Between 1921 and 1924, Knud Rasmussen, a Danish ethnographer of one-half Greenlandic Inuit extraction, travelled by dogsled with a variety of companions from Thule, Greenland, to Nome, Alaska. Recounted in the Report of the Fifth Thule Expedition—he had made four earlier journeys around Greenland and established a reputation as a peerless Arctic traveller—Rasmussen’s mission was to study and catalogue the life, customs, rituals, songs, and dialects of the natives he encountered. Unique among the Western explorers who travelled through these lands, Rasmussen was conversant in a Greenlandic variant of Inuktitut. Coincidentally, Nanook of the North, Robert Flaherty’s pioneering documentary set among the Inuit of northern Quebec, premiered in New York City in 1922.
rue to form, Kunuk and Cohn reversed the perspective. The story is told from an Inuit point of view, through the eyes of the local inhabitants who received these curious visitors. By no means first contact—that came as early as 1576, when British explorer Martin Frobisher arrived in Baffin Island—it was nonetheless a fulcrum moment in Inuit history, when the natives were under intense pressure even from within their own ranks to abandon both their traditional lifestyle and their shamanistic belief system and adopt Western norms, particularly Christianity.
Like Atanarjuat, Rasmussen is structured around the tension between two families, each led by a rival shaman. One, Umik, cravenly embraces Christianity as a means of increasing his influence in the community; the other, Aua, rejects the notion for the simple reason that he has all the help he needs. Kunuk and Cohn make no bones about proselytizing on behalf of shamanism. In the screenplay, Aua’s spirit helpers are as real as anyone else in the story. Not that Kunuk doesn’t accept the validity of Christianity. On the contrary, he said, “Jesus was just another shaman who walked on water.”
Watching Kunuk and Cohn shoot Rasmussen, it might as well be a Zen exercise, like waiting at a seal hole. Nestled in an igloo, they shoot and they shoot and they shoot. Actors come and go through a scene but the camera whirs on. Kunuk is looking for a moment; it could be just one expression, as though hunting for the lost face of an ancestor.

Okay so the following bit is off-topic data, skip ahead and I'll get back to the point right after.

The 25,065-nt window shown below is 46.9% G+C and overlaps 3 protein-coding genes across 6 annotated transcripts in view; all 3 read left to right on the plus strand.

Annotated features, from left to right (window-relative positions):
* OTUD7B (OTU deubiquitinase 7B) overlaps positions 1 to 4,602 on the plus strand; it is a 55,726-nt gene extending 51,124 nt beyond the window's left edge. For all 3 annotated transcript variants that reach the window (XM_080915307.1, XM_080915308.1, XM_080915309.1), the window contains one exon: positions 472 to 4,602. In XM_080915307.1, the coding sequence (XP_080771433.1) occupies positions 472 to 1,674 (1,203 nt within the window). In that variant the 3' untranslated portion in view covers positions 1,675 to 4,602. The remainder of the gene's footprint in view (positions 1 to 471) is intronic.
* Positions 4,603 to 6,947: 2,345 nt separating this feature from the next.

From an international filmmaking perspective, the pressure is immense. If Atanarjuat represented a leap forward both in fiction and filmmaking, Rasmussen will confirm the genius of its co-creators or send them back into obscurity. But I can’t help feeling that Kunuk, the hunter who happens to be a filmmaker, will not care or even notice one way or the other. He’s been doing his thing for twenty years; a bad notice isn’t going to stop him any more than some bad weather would keep him from hunting.
On my last day visiting the Rasmussen set, I spent a few hours with Kunuk in his smoking room. I asked him if he could suggest something special I might take home to my children. He reached up to a wall shelf and brought down a brown leather satchel. Inside were a number of wolf claws. “We came across a pack,” said Kunuk. He gave me three claws, one for each boy. Later that day, I took a last look around the Igloolik Isuma office: the Caméra d’Or, surely the film world’s most prestigious prize for first films, hangs like a framed diploma on the office wall of a dentist. It’s something to be proud of but it’s not a shrine.
Outside the Toronto restaurant for an after-dinner smoke, I asked Kunuk if he’s heard any news about a sale from Cohn, his spirit helper in the white man’s world. He shook his head. He wasn’t even sure where Cohn was. “I think he’s flying back from Paris tonight,” he said, blowing smoke into Toronto’s sky. “Back home,” he added, pointing to a spot low on the horizon, “the moon would be right about there.”
Denis Seguin is an award-winning journalist and filmmaker who has written for the Globe and Mail, Slate and the Guardian.